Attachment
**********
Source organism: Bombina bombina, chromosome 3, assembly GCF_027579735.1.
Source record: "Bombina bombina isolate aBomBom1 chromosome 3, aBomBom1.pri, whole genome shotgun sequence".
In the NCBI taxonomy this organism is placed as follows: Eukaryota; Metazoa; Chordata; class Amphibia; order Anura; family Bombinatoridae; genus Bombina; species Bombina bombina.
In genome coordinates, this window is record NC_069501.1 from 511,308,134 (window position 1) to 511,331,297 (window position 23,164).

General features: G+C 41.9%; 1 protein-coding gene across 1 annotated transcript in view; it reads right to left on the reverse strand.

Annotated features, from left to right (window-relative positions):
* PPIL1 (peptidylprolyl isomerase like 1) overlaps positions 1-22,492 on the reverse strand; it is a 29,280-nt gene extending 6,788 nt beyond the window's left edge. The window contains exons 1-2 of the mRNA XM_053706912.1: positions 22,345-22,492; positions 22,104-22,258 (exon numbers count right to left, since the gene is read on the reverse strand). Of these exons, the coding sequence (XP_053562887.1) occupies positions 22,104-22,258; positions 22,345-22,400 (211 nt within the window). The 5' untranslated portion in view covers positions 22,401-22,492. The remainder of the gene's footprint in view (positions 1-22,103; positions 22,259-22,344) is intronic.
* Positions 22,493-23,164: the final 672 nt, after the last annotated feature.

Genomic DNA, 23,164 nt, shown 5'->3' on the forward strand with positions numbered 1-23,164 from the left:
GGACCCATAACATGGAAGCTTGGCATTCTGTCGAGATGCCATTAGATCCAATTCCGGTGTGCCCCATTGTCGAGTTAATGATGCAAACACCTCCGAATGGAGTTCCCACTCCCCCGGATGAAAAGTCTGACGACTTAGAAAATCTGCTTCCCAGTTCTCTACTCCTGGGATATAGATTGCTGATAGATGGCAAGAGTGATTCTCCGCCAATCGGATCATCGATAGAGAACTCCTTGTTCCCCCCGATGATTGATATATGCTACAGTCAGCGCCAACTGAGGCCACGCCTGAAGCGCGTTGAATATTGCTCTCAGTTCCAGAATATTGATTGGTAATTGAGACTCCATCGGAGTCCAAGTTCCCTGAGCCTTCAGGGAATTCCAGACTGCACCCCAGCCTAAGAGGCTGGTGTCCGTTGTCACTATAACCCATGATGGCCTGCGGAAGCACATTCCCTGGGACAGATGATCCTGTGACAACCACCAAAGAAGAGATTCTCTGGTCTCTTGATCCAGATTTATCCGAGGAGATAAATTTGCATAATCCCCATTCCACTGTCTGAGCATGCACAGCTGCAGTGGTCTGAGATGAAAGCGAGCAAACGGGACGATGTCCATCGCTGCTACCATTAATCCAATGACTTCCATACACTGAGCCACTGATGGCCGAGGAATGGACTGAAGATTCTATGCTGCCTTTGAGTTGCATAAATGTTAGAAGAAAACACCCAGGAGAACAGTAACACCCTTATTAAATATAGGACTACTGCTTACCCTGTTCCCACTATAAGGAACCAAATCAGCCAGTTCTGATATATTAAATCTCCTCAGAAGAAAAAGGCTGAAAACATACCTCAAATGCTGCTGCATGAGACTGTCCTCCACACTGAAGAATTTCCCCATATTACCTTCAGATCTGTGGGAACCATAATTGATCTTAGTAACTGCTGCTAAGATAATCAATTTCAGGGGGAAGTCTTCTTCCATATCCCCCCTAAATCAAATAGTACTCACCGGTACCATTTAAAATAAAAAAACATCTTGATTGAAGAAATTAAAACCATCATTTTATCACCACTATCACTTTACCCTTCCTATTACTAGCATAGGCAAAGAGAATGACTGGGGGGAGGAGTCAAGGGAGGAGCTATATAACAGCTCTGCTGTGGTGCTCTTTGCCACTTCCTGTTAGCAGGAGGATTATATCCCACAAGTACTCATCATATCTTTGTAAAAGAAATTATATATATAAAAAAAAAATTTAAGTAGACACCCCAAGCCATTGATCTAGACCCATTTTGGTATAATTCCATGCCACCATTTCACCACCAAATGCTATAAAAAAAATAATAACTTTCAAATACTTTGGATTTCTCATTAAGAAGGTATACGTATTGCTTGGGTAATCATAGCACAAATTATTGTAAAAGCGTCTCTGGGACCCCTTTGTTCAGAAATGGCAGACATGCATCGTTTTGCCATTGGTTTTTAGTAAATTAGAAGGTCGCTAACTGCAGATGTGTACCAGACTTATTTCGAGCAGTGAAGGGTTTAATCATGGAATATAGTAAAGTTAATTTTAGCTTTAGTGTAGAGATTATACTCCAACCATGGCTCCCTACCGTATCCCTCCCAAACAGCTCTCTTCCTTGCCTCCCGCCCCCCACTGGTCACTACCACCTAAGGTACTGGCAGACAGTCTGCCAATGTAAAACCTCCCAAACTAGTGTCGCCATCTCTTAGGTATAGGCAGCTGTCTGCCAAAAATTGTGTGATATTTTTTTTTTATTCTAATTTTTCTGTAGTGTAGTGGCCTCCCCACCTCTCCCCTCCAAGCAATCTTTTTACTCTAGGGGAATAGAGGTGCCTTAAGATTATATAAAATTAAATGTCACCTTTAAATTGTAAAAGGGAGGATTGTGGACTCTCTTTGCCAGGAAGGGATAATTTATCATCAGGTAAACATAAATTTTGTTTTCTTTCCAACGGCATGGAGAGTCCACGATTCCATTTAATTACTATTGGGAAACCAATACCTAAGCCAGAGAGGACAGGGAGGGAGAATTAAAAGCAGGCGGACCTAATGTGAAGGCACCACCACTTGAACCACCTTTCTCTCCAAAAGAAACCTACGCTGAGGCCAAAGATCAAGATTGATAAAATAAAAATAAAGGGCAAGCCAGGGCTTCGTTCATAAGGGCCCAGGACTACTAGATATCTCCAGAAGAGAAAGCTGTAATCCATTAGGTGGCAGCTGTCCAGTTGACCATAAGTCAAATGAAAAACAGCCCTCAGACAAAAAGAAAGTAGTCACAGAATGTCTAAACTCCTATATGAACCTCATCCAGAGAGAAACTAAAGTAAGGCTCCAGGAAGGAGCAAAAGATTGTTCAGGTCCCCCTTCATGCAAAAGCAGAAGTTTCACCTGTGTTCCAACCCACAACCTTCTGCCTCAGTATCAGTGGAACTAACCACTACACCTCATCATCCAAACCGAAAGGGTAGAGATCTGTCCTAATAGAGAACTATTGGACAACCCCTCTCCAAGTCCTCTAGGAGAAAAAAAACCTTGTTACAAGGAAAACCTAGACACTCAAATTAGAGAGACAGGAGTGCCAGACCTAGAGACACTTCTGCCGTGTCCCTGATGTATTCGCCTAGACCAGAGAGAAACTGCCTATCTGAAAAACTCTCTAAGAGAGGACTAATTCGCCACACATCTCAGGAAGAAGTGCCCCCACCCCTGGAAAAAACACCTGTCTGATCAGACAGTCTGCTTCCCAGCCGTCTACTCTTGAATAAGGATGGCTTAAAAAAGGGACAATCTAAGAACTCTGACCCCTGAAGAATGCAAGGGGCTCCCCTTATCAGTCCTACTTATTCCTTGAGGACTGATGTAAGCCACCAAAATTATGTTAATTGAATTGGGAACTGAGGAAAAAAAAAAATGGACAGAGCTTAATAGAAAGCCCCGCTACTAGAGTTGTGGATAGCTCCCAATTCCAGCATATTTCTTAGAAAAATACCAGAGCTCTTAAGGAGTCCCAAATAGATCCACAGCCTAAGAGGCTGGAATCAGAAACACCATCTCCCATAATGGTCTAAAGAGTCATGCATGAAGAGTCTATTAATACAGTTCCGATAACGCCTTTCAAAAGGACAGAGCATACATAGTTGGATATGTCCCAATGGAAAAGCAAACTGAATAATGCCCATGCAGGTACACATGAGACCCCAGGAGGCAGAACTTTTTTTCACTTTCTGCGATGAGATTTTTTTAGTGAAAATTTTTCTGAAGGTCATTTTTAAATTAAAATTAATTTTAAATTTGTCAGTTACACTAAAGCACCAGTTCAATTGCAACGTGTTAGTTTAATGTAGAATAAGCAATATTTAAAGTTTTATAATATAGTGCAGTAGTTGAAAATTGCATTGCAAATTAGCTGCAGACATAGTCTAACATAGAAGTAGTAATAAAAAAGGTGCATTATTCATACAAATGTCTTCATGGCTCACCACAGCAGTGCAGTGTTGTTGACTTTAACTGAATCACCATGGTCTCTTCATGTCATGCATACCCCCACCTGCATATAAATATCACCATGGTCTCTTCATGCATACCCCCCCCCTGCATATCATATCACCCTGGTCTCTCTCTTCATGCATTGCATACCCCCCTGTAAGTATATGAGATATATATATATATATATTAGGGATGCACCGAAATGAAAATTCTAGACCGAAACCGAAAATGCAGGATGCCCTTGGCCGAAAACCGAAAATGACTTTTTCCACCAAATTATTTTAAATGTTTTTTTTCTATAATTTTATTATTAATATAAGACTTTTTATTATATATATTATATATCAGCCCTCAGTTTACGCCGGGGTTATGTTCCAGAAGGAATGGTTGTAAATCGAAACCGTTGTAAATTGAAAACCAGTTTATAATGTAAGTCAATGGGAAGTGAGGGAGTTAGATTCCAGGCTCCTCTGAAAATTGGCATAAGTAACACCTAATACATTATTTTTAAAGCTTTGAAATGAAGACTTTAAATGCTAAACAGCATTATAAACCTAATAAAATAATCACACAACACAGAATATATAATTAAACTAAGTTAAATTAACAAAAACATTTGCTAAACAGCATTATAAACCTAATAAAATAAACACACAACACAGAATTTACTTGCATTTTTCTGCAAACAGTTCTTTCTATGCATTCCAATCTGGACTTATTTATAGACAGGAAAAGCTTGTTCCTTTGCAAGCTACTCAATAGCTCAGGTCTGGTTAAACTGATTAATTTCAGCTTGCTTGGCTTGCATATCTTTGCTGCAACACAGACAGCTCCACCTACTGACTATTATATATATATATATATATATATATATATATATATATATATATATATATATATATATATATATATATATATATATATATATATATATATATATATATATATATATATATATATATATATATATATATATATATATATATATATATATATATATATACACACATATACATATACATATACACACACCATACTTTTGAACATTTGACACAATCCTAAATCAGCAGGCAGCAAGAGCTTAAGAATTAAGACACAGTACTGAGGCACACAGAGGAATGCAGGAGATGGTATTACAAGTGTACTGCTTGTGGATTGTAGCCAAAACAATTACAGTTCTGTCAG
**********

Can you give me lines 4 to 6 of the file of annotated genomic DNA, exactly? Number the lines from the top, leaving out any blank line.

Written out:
In genome coordinates, this window is record NC_069501.1 from 511,308,134 (window position 1) to 511,331,297 (window position 23,164).

General features: G+C 41.9%; 1 protein-coding gene across 1 annotated transcript in view; it reads right to left on the reverse strand.

Annotated features, from left to right (window-relative positions):